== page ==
Did you encounter other difficulties apart from the cold during your ascent?
No, it all went smoothly, apart from a night spent at 8100m, our Camp 2: we wanted to depart immediately but a snowstorm during the night forced as to postpone our ascent to the next night...

You then reached the summit, how did you live those moments?
Well, just like all others. You certainly feel the entire history which surrounds Everest, in particular on the north face where it all began. Add to this that Everest really is a beautiful mountain. You're so high when you're on the summit that you could almost find yourself face to face with a plane which has flown off course. Everest is strange and beautiful. We remained on the summit for circa 20 minutes; just think, they've even built a small altar where they've placed a Buddha statue protected by a glass pane... I have to say that I never feel anything particularly spiritual when I'm on a summit. I always need a couple of days to distil my emotions...

All's well which ends well...
Yes, apart from the fact that I lost my camera, obviously with all the summit photos. I had placed it on a rock at 7700m with a headtorch and I left them there for a second - even on Everest there are some things which you simply cannot postpone... then I departed with my head in the clouds, completely forgetting the camera and headtorch. Just think, a meticulous and precise housewife like me that loses her camera... I just can't get over it. Luckily Romano filmed the entire summit...

Talking about summit photos; some websites have written that your Shisha Pangma summit is in doubt. Did you reach the central peak of Shisha?
Christ yes we reached the summit of Shisha! We haven't got the slightest doubt whatsoever, even if in the photos we're immersed in clouds. We compared and described our ascent route with many mountaineers who've been there and it all fits perfectly: the highest point we reached coincides perfectly with the summit of Shisha Pangma. It's something we've put forward numerous times, in addition we've stood beneath Shisha recently and, I repeat, there's no doubt: we reached the summit!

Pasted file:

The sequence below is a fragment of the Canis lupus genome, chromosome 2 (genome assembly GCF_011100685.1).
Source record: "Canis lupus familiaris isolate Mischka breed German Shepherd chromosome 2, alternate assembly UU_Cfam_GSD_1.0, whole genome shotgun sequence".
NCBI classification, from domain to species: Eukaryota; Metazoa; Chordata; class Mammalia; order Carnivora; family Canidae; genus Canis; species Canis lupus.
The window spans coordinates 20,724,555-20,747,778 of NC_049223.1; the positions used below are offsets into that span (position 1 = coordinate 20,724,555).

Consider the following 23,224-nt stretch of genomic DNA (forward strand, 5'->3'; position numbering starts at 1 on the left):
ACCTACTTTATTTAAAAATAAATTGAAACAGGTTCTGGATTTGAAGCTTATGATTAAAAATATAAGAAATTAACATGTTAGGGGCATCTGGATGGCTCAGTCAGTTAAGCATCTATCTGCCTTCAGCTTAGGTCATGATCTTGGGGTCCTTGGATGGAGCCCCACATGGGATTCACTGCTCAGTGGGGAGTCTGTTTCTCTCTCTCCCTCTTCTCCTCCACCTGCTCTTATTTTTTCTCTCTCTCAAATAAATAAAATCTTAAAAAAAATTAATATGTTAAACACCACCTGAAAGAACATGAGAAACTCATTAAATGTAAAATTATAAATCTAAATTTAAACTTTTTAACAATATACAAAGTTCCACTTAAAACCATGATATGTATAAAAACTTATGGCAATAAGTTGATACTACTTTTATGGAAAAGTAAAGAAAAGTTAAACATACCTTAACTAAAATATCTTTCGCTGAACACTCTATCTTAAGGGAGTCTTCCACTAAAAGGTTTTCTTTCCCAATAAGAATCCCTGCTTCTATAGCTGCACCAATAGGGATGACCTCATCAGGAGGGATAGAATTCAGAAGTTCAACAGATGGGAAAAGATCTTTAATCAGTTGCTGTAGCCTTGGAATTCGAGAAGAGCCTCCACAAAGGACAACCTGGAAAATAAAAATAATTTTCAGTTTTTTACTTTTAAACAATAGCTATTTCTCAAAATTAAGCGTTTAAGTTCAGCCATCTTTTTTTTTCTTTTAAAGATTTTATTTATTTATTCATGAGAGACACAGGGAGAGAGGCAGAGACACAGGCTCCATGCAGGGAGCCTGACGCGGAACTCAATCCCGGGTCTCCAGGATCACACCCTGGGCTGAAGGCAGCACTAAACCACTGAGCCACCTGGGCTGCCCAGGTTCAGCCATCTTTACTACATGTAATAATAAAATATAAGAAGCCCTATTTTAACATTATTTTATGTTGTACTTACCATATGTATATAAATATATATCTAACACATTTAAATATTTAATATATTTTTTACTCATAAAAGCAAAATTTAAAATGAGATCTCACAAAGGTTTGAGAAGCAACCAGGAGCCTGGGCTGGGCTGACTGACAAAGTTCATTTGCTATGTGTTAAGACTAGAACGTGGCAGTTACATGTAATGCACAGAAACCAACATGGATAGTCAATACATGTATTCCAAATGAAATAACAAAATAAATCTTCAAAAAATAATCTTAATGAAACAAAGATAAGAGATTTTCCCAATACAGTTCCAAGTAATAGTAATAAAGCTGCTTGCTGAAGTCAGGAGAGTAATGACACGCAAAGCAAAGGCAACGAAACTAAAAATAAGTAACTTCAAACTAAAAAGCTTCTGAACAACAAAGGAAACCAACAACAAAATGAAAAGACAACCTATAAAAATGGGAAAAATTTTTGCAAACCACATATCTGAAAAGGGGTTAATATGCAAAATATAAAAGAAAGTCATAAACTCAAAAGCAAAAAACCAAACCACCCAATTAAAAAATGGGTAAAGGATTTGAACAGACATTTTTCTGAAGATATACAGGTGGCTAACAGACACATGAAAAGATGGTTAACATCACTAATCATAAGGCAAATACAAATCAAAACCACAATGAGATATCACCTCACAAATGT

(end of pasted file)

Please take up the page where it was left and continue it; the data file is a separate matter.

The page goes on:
Everest brings your tally of 8000m peaks to ten, all without supplementary oxygen. What do you think and how are you experiencing this race for the 14 highest mountains in the world? Is it a competition?
No, it isn't a competition simply because by definition competitions require the same rules for everyone. This isn't possible in the Himalaya and is totally unthinkable. That's why for me, for us, this isn't a competition. That the objective of climbing all 14 8000m peaks is "sellable" is a completely different matter, but certainly it isn't a competition. What I know for certain is that I need another four 8000ers to have climbed all 14, my maths adds up to as much as this. But it isn't a competition...

What has this crowdy and contested Everest taught you?
It's true that everything can be found here. This year someone even wanted to climb it in just underpants, but he's already given up... Perhaps the best definition was given by our friend Sergio Valentini who reached the summit on the 18th without supplementary oxygen: here there plenty of people, many of whom have perhaps never done any mountaineering before but who want to live this experience of the highest mountain in the world. The experience of seeing the world from the highest point possible...

What's the strangest thing you've seen on Everest.
Perhaps it isn't the strangest, but I was struck by a group of Japanese climbers aged between 60 and 70 whom I met while they were climbing the fixed ropes to the north Col. I thought: let's hope that this news doesn't spread to Italy, perhaps they'll think about organising outings like this for us when we're older.

So if it's not about reaching the summit of Everest once again, what are you dreaming about now?
I really want an ice cream... I feel the need to drop to a lower altitude... and dream about the sun, of tanning my legs a bit... We'll speak when I return home. Ciao.